Meet Gil Sperling, the Co-Founder and Co-CEO of Flow, a proptech startup based in Johannesburg, South Africa. Sperling, together with his Co-founder and Co-CEO Daniel Levy, founded Flow which is revolutionizing the property industry. Flow uses normal social media platforms Facebook, Instagram, and LinkedIn to connect people with property.
Gil and Daniel are building Flow for the larger property ecosystem to integrate everything a prospective tenant or buyer needs in one place, from listings to mortgage origination and deposit loan solutions. Most importantly, they are collecting significant amounts of data on how renters and buyers behave.
TechMoran caught up with Gil Sperling and this is what he shared.
What is Flow and what inspired you to start it?
We launched Flow to change the way that people find places to live and work. We’ve built a platform that connects people with property, essentially allowing real estate agents and property developers to fully automate their advertising efforts and effortlessly create listing ads on social media, notably Facebook but also Instagram and LinkedIn. Until now, fully fledged advertising on social media wasn’t really a possibility for most property agents and developers due to the sheer amount of time, skills and resources it requires, so we were driven to bring the industry into the 21st century and design tools that could bridge that gap between an archaic sector and the hyper-connected world that we’re all used to operating in today.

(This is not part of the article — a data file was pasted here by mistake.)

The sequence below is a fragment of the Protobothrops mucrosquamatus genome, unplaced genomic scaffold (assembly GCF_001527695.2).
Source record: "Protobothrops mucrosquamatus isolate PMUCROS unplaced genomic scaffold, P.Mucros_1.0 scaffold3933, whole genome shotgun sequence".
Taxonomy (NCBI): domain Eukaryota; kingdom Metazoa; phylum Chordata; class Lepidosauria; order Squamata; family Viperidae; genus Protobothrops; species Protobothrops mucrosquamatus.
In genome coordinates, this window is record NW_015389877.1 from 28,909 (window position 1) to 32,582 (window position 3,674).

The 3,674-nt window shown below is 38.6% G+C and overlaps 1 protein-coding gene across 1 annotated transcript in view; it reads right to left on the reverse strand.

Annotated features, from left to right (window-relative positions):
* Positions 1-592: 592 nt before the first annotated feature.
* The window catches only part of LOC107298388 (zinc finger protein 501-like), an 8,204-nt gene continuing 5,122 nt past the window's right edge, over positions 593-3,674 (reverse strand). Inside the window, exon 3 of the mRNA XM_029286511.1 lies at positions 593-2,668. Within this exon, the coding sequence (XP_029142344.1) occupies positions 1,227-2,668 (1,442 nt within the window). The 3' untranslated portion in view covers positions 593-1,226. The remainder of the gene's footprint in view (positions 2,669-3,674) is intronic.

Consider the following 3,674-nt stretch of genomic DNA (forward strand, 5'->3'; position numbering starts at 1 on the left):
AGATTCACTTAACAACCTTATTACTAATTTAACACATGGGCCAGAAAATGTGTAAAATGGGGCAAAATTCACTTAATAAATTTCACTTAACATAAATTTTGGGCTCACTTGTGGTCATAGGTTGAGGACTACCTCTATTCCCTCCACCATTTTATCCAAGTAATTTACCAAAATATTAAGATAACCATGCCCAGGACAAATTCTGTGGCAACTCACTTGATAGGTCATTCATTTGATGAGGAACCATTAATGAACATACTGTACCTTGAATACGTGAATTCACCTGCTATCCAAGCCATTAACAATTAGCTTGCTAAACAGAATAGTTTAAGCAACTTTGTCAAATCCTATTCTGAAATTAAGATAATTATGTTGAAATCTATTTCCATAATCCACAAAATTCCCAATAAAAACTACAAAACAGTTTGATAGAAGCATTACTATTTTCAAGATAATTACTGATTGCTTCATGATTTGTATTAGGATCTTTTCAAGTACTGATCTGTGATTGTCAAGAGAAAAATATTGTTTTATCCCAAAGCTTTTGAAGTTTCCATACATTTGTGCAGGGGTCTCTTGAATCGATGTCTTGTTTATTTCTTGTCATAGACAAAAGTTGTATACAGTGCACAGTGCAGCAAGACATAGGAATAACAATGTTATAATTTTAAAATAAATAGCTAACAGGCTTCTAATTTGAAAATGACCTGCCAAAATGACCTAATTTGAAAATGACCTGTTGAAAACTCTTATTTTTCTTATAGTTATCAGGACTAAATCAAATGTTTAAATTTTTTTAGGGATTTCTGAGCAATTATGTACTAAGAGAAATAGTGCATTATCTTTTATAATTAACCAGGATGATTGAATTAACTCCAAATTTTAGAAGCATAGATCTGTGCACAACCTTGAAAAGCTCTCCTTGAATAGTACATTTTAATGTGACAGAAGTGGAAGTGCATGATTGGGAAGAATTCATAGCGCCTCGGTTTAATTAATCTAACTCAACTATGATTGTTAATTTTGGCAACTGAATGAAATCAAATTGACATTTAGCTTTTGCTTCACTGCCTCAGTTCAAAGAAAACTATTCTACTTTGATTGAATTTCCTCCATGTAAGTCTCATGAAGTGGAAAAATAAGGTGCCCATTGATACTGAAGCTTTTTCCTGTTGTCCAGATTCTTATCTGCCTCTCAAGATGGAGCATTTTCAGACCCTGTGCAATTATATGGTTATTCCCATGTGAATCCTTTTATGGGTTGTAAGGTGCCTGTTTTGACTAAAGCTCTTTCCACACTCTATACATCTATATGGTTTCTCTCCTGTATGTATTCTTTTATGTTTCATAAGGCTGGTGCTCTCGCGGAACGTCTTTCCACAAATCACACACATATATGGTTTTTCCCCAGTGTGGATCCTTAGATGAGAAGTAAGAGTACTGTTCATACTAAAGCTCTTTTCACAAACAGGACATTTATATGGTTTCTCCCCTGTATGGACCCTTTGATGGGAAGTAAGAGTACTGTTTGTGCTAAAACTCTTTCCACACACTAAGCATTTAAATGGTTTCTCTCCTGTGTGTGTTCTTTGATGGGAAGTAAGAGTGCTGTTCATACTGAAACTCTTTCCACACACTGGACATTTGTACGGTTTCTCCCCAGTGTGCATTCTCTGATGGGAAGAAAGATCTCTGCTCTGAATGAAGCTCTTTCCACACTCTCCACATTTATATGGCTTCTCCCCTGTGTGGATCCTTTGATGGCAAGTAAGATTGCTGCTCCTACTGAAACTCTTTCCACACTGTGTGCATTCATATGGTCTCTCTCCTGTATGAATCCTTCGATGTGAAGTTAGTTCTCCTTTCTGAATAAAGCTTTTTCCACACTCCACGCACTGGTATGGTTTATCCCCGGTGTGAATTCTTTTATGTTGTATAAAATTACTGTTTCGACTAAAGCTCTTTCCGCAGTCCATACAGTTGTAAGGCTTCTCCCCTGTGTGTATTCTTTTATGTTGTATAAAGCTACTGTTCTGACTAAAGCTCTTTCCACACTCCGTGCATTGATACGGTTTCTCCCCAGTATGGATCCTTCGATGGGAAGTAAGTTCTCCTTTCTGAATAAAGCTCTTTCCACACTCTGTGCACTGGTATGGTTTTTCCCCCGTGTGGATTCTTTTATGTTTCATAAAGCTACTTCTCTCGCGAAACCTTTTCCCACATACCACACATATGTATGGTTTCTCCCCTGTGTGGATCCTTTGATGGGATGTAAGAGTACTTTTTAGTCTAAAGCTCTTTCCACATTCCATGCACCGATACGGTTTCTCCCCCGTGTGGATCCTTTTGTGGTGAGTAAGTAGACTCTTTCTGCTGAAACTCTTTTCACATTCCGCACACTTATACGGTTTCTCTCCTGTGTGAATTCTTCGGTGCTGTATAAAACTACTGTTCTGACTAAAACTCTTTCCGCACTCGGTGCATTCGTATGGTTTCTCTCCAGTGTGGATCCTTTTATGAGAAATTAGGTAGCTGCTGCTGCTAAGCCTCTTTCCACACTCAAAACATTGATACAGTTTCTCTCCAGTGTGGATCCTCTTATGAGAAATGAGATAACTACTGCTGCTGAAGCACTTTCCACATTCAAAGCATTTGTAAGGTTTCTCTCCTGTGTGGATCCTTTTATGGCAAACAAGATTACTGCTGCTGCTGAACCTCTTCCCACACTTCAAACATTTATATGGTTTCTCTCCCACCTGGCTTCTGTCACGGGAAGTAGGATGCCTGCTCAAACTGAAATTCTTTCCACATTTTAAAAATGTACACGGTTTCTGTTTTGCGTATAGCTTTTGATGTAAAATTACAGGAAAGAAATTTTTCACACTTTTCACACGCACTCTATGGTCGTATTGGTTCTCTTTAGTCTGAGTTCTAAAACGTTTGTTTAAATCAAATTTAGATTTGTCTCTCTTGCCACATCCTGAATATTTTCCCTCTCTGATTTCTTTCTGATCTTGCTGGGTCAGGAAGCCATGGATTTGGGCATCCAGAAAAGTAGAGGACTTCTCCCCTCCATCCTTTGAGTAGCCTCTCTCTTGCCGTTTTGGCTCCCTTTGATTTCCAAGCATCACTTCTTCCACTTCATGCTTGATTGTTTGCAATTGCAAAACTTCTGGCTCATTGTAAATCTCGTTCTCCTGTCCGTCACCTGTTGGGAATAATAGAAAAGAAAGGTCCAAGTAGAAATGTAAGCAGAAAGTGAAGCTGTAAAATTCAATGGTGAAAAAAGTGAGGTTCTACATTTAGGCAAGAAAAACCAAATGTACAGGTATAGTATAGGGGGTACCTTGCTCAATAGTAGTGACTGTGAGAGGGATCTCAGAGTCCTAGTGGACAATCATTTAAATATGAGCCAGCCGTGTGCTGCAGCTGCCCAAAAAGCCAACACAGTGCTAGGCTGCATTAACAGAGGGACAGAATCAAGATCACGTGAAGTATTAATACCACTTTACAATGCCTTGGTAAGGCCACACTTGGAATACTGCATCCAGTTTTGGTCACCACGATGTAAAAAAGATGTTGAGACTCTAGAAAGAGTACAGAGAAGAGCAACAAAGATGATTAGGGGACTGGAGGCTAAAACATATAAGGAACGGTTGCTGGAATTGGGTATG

Share with us about your business model, the products you offer, and how do they operate individually?
At present, 4,000 real estate agents in South Africa use Flow to generate leads through social media for their property and rental listings. That’s the equivalent of 10% of the country’s real estate agents. Our product provides an API that connects their websites and internal databases with social media platforms and is designed to feed back metrics and enquiries straight to their mobile phones. In terms of our model, clients place their marketing media budgets through Flow. The product offers a similar solution for property developers by helping them advertise and therefore presell units within large developments.
Why did you choose real estate and not any other sector?
Quite simply because property is the largest sector in the world. Property relates to where people live and work and is such a pivotal part of our lives with so much value for companies to unlock in an extremely impactful way. On top of that, it’s calling out for innovation, particularly across Africa, because the industry is in major need of transformation and so we wanted to dedicate our experience in the advertising and technology space to solve some very real problems holding back the sector’s growth and efficiency.
There are hundreds of companies in the real estate sector in South Africa. How does Flow stand out?